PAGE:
2. b) The representation about holding out is made by the Board who has the authority to manage the whole business, although the board made no formal decision Freeman & Lockyer’s v Buckhurst Park Properties
  3. c) A representation may not be sufficient if it is made by the apparent director who has no actual authority Crabtree-Vickers’s Pty Ltd v Australian case. An agent who merely has apparent authority is not capable to make representation for the company.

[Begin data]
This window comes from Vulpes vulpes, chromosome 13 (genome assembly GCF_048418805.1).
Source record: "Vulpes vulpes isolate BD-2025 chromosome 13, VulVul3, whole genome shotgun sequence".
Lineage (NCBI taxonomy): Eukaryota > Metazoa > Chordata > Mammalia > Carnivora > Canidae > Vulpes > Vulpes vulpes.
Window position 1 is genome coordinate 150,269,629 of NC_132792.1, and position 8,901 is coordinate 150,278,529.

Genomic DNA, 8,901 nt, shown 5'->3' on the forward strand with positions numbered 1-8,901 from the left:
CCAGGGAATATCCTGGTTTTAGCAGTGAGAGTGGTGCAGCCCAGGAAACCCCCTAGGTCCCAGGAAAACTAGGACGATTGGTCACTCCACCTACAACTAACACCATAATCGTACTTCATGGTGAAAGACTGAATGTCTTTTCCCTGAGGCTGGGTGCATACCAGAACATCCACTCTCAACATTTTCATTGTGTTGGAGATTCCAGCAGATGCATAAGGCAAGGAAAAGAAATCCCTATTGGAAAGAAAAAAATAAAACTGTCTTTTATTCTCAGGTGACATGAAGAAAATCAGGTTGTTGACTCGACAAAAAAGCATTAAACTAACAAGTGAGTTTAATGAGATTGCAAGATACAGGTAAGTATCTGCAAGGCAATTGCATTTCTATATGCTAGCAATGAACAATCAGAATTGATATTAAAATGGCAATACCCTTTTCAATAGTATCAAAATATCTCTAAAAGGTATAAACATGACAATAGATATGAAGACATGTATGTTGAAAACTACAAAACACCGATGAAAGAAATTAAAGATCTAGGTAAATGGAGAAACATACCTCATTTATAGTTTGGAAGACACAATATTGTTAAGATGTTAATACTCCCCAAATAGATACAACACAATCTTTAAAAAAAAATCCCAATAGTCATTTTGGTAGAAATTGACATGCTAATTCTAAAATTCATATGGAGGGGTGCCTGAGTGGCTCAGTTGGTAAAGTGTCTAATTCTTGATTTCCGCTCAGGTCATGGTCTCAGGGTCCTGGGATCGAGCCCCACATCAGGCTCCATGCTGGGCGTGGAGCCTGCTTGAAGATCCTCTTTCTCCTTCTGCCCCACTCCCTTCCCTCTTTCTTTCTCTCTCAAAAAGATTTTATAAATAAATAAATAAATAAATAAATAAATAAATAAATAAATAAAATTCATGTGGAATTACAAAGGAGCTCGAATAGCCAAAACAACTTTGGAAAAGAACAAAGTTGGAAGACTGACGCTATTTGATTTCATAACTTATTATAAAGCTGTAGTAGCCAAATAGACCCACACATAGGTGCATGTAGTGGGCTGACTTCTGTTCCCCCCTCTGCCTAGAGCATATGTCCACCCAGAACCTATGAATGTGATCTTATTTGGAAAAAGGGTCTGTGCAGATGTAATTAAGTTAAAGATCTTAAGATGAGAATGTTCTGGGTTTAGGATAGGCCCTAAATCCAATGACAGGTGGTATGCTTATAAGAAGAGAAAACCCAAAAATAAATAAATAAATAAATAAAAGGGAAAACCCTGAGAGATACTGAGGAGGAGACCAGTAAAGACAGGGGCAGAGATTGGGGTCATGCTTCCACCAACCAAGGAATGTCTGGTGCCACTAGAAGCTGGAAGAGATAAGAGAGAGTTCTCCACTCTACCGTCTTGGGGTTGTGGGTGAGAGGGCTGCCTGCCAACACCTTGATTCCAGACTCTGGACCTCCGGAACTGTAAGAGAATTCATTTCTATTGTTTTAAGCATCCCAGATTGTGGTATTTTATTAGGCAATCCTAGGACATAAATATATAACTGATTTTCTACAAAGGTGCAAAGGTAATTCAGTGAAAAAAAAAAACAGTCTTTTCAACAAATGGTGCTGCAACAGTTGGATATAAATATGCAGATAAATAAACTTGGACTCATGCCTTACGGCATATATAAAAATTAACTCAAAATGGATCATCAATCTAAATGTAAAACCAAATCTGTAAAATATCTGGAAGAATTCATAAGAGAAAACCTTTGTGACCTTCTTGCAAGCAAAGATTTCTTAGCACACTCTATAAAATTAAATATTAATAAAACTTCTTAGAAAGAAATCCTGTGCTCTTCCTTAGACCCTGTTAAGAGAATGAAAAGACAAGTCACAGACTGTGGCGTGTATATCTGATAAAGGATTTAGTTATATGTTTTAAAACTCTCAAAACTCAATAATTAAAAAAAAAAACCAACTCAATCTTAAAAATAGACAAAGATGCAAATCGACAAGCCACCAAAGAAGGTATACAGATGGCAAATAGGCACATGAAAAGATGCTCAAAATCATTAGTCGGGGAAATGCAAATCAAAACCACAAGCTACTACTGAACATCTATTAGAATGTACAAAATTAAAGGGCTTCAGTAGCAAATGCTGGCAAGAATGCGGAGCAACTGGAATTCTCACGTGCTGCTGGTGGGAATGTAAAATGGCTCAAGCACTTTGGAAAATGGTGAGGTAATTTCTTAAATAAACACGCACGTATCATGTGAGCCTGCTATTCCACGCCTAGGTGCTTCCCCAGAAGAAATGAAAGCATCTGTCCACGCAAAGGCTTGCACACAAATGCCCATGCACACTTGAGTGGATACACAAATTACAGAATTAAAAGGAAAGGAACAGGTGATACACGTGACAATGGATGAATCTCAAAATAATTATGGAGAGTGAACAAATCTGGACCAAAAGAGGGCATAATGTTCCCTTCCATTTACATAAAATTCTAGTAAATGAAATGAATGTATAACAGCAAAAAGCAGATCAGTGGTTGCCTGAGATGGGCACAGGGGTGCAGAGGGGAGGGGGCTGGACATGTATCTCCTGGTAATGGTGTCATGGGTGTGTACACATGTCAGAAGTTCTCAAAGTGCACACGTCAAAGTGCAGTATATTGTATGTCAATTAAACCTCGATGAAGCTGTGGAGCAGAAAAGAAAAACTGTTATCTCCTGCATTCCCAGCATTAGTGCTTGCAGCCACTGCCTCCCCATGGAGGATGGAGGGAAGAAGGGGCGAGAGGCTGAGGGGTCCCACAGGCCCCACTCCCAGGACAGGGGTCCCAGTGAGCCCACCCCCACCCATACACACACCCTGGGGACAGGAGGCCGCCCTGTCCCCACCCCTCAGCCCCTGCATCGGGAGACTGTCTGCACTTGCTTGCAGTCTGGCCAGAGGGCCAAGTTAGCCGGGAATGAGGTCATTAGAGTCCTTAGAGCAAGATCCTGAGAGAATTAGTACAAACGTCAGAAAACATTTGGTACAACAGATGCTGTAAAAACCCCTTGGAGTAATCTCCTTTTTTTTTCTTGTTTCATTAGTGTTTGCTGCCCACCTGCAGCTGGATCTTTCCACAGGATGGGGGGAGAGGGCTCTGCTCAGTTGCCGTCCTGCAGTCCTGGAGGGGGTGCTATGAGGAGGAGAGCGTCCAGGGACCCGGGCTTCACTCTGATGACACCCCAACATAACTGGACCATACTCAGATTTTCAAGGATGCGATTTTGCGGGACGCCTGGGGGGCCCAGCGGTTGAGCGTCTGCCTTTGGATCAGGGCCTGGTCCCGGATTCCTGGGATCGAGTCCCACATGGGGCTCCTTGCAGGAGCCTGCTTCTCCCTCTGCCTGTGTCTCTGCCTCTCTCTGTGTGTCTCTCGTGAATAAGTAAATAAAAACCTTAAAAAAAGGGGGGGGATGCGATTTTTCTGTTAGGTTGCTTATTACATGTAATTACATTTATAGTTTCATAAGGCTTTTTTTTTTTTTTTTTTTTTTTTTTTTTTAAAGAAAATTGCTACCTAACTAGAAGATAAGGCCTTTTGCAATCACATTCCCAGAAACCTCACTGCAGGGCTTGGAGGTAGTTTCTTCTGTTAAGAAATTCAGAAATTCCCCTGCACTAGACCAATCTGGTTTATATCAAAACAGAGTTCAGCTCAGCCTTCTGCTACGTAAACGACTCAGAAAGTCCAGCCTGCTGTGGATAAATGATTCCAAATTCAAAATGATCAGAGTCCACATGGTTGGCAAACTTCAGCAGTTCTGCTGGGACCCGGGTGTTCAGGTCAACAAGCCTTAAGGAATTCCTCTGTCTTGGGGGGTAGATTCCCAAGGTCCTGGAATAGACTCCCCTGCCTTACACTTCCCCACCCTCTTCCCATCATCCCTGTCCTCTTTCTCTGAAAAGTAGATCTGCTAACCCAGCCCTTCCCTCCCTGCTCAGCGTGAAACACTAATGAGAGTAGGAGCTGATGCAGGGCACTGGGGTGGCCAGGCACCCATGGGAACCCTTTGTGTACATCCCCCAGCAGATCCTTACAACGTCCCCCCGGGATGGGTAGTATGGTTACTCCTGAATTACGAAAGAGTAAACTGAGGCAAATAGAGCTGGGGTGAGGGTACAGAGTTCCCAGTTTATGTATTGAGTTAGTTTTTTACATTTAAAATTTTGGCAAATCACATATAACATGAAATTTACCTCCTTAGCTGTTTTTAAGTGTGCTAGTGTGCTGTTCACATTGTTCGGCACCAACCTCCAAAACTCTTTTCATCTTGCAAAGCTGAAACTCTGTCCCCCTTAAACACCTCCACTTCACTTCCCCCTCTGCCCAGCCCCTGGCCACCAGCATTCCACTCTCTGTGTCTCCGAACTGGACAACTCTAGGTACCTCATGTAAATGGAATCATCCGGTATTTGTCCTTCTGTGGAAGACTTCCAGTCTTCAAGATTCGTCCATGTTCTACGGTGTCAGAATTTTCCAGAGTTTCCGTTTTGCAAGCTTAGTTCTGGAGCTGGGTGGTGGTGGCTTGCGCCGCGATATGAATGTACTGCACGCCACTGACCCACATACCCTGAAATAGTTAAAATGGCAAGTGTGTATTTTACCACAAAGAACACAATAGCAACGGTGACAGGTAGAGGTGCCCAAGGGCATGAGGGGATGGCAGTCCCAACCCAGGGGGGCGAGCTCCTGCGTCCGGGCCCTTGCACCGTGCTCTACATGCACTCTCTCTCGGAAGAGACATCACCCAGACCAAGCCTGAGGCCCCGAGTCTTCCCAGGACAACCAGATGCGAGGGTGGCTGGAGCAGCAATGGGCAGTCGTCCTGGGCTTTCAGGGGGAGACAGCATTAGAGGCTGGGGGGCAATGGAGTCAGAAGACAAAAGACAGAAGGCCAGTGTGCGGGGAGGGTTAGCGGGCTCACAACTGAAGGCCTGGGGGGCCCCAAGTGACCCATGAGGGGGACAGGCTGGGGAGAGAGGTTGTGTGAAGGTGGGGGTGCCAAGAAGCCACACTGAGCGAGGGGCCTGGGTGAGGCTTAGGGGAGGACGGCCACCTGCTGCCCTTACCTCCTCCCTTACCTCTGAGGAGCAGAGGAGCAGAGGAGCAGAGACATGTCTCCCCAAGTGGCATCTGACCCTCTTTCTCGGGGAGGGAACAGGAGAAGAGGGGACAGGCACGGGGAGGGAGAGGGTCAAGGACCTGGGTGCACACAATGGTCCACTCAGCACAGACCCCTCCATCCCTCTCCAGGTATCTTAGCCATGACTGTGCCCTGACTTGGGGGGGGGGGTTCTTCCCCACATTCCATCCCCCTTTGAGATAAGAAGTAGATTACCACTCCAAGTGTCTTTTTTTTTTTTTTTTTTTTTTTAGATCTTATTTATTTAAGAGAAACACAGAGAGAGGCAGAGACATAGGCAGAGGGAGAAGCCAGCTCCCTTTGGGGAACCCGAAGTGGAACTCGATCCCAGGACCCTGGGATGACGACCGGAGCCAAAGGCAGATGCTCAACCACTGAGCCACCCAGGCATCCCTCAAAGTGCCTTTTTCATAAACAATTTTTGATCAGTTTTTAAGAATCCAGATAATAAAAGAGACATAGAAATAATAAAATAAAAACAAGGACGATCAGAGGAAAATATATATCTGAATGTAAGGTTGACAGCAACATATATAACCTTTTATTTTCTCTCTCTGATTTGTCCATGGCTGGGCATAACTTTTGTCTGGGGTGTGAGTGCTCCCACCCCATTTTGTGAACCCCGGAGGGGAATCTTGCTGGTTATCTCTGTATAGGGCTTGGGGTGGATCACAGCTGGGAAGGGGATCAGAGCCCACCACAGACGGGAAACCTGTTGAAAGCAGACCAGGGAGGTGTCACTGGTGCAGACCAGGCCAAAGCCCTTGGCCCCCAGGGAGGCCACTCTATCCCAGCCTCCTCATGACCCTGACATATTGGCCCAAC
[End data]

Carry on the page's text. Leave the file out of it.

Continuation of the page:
For the second fact, the third party could assume that power exercised by the person is within the scope of the power customarily exercised or performed by an officer or agent of a similar company. The managing director has the customary authority to do all those things relating to the management of the ordinary business of the coy that the board can do. Normally, managing director can enter into large contract on behalf of company British Thomson-Houston v European Bank. The secretary has customary power to make contract related to administrative law affairs, such as employ staff, hire cars Panorama Developments (Guildford) Ltd v Fidelis Furnishing Fabrics Ltd. Otherwise, s129 (4) Proper Performance of duties, the third party can dealing with a company can assume thatofficers and agents of the company properly perform their duties to the company for example, fiduciary and statutory duties, other tasks delegated by the board. The next section could the third party raised is s 129 (5) which is signed without common seal. The outsider may assume that a document has been duly executed by the company if it appears to have been signed in accordance with s 127(1).Also can assume that anyone who signs the document and states next to their signature that they are the sole director and secretary of the company occupies both offices. s127(1) a company may execute a document without using a common seal if the doc is signed by  two Directors of the company or a Director and a Secretary, proprietary a sole Director  who is also Secretary If a company executes a document in this way, outsider can rely on s129(5) even if it is not true.However signed with common seal under s 129(6), the outsider can assume that a document has been duly executed where the company’s common seal appears to have been fixed to the document and it appears to have been witnessed in accordance with s 127(2)